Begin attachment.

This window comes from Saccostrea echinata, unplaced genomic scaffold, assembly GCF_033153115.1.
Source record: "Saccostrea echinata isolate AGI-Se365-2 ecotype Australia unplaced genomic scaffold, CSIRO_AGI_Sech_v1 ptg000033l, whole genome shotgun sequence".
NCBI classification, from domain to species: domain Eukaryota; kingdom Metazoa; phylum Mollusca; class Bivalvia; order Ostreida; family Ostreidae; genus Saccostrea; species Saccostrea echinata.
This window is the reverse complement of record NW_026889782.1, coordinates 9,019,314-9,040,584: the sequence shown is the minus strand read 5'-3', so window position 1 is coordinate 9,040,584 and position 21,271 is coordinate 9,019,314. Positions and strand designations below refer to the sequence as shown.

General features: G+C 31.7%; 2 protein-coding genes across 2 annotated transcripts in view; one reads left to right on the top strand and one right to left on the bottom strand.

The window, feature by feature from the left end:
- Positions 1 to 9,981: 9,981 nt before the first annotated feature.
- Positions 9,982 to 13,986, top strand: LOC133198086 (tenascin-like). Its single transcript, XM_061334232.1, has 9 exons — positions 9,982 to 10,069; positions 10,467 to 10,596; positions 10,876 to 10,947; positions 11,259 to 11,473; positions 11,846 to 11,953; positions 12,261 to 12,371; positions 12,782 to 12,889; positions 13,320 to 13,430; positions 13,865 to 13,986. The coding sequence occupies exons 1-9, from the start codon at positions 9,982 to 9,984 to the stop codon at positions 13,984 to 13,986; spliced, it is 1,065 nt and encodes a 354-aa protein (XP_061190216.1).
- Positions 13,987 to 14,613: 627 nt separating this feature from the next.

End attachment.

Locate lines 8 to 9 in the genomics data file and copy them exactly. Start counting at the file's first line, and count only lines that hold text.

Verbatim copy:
- Positions 9,982 to 13,986, top strand: LOC133198086 (tenascin-like). Its single transcript, XM_061334232.1, has 9 exons — positions 9,982 to 10,069; positions 10,467 to 10,596; positions 10,876 to 10,947; positions 11,259 to 11,473; positions 11,846 to 11,953; positions 12,261 to 12,371; positions 12,782 to 12,889; positions 13,320 to 13,430; positions 13,865 to 13,986. The coding sequence occupies exons 1-9, from the start codon at positions 9,982 to 9,984 to the stop codon at positions 13,984 to 13,986; spliced, it is 1,065 nt and encodes a 354-aa protein (XP_061190216.1).
- Positions 13,987 to 14,613: 627 nt separating this feature from the next.